War on Drugs: The National Youth Anti-Drug Media Campaign
This report discusses the authorization of the National Youth Anti-Drug Media Campaign, a multi-media federal program to persuade America's youth not to use drugs, which expired at the end of FY2002. H.R. 2829 (passed by the House on March 13, 2006) and S. 2560 (reported by the Senate Judiciary Committee on May 25, 2006) would reauthorize the media campaign, along with the other programs run by the Office of National Drug Control Policy (ONDCP) during FY2007.
The World Drug Problem: UNGA Convenes for a Special Session
This report briefly discusses the United Nations General Assembly's (UNGA) 2016 special session on "The World Drug Problem." It is the third time the UNGA will convene such a session on global drug issues.
Federal Laws Relating to the Control of Narcotics and Other Dangerous Drugs, Enacted 1961-1985: Brief Summaries
This report contains summaries of enactments, treaties, and reorganization plans, passed from 1961 through 1985, that have some clearly indicated relationship-- either by specific reference or by virtue of legislative history--to the Federal effort to prevent drug misuse through control of the supply of narcotics and other dangerous drugs.
Heroin: Legalization for Medical Use
This report discusses the limited legalization of diacetylmorphine (heroin) for use in the medical treatment of intractable pain. The report attempts to present pros and cons on the issue as well as information on pending legislation. The report also provides a comparison of heroin's analgesic qualities to those of currently available and equivalent pharmaceutical alternatives.
War on Drugs: Reauthorization of the Office of National Drug Control Policy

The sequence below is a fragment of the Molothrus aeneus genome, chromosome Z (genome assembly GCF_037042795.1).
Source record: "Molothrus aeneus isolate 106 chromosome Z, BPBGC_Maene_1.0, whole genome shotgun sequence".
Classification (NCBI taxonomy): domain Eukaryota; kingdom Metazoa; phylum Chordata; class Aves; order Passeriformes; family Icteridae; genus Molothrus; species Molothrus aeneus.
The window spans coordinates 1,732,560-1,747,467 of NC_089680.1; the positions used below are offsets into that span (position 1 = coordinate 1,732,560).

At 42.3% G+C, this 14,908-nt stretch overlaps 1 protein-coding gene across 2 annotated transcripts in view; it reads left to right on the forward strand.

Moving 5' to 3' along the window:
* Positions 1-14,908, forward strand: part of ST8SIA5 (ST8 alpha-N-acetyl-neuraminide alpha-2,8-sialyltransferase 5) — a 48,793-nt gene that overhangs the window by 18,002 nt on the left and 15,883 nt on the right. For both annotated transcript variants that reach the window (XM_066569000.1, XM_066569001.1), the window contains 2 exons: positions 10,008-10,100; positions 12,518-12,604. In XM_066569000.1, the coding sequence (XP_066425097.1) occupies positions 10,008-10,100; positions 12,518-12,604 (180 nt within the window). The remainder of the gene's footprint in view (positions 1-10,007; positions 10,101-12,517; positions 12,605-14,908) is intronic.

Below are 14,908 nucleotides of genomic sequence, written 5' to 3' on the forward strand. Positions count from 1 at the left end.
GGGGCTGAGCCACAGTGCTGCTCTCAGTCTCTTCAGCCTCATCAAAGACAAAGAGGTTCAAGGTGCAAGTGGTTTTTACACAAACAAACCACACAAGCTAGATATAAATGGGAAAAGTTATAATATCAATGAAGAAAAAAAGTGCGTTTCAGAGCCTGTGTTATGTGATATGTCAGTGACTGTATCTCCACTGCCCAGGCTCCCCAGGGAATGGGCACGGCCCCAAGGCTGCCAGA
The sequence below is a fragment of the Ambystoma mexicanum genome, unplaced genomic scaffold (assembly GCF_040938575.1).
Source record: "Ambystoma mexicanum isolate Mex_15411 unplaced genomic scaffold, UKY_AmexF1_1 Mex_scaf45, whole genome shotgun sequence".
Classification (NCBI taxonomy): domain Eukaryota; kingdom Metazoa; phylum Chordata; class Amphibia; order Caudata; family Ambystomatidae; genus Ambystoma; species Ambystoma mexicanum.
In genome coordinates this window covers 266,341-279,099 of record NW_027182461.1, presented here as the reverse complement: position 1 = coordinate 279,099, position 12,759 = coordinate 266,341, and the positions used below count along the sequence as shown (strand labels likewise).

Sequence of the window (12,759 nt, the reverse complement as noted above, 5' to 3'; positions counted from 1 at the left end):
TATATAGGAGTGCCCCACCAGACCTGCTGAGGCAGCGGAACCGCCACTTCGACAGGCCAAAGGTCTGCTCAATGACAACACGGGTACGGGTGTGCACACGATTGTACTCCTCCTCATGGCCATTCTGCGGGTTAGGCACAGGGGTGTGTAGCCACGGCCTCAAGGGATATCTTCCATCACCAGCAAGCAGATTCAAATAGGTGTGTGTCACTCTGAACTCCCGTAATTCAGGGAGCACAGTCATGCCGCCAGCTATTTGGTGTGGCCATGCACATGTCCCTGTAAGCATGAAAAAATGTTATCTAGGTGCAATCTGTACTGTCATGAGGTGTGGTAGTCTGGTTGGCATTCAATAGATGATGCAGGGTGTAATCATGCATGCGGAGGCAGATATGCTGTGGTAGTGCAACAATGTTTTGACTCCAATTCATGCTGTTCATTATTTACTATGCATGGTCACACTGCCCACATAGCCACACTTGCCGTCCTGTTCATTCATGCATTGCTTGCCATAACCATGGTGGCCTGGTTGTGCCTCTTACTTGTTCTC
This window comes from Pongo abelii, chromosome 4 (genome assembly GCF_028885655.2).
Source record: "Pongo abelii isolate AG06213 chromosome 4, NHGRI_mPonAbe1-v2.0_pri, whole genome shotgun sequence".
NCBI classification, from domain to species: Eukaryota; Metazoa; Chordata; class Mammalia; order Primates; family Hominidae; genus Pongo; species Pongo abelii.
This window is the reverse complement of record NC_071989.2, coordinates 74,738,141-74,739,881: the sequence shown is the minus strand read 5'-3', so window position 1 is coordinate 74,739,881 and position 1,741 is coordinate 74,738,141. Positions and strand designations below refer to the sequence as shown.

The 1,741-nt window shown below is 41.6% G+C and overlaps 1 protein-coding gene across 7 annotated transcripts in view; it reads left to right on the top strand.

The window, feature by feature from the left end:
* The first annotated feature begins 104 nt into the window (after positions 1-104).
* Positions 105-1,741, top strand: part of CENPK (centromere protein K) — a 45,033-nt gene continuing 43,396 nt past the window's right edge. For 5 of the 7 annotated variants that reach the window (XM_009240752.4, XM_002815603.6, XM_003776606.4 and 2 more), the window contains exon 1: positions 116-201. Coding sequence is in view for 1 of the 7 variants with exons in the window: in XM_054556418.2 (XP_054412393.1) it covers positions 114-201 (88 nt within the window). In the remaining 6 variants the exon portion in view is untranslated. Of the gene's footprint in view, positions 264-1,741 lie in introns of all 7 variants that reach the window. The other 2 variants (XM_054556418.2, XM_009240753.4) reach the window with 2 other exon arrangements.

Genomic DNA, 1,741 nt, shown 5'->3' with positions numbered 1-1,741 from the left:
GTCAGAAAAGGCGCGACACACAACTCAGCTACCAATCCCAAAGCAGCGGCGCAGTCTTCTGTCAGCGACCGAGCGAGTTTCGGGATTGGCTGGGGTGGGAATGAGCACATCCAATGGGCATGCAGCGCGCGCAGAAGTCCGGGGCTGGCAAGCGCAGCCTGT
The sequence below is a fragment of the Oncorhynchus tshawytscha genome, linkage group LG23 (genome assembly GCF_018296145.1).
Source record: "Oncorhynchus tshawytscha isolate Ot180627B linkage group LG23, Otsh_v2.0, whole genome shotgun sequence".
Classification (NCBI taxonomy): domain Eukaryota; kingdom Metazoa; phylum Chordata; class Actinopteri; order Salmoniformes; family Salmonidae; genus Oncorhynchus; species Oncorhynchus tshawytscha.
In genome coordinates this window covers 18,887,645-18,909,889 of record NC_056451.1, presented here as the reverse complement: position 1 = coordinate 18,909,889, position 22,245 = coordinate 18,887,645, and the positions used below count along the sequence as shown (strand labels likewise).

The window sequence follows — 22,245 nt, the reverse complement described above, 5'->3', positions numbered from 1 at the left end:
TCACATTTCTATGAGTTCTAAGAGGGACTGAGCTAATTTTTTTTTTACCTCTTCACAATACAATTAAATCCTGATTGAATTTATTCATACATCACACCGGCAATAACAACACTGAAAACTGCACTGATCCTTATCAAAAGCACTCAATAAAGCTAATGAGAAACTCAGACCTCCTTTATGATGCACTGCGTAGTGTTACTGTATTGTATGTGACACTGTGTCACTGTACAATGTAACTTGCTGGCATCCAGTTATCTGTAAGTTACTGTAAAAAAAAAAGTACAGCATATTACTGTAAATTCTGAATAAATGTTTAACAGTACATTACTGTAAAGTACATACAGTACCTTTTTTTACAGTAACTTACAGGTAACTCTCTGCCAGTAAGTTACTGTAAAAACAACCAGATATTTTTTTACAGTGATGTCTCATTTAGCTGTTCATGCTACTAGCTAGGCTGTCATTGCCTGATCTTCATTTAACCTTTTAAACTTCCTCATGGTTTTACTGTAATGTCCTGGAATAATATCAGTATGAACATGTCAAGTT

This report discusses the Office of National Drug Control Policy Reauthorization Act of 2005 , which would reauthorize ONDCP for five years, through FY2010, and authorize funding in specific annual amounts for the High Intensity Drug Trafficking Area (HIDTA) Program, the media campaign, a Southwest Border violence study, and several anti-methamphetamine initiatives.
Prescription Drug Monitoring Programs
This report looks at ways that prescription drug monitoring programs (PDMPs), which maintain statewide electronic databases of prescriptions dispensed for controlled substances, can help to deter prescription drug misuse.
Drug Testing and Crime-Related Restrictions in TANF, SNAP, and Housing Assistance
Report that describes and compares the drug- and crime-related policy restrictions contained in selected federal programs that provide assistance to low-income individuals and families: the Temporary Assistance for Needy Families (TANF) block grant, the Supplemental Nutrition Assistance Program (SNAP, formerly Food Stamps), and the three primary federal housing assistance programs (the public housing program, the Section 8 Housing Choice Voucher program, and the project-based Section 8 rental assistance program).
Legal Issues Relating to the Disposal of Dispensed Controlled Substances
This report describes an issue that is the fastest-growing drug problem in the country -- the intentional use of prescription drugs for non-medical purposes. It is the second-most common form of illicit drug abuse among teenagers in the United States behind marijuana use. Several bills have been introduced in the 111th Congress that would create a legal framework governing disposal of controlled substances that have been dispensed to patients.
Legal Issues Relating to the Disposal of Dispensed Controlled Substances
Prescription drug abuse is the second-most common form of illicit drug abuse among teenagers in the United States, trailing only marijuana use. Prescription drug abuse has become a particular concern amongst federal policymakers. This report discusses this issue, including related pieces of legislation such as the Controlled Substances Act, the Secure and Responsible Drug Disposal Act of 2010, and the proper way to dispose of controlled substances.
Reauthorizing the Office of National Drug Control Policy: Issues for Consideration
Report discussing the National Drug Control Strategy, the National Drug Control Budget, and the Office of National Drug Control Policy's (ONDCP) evaluation of the National Drug Control Strategy implementation. It also provides an analysis of selected legislative and oversight issues that Congress may consider when debating the reauthorization of ONDCP.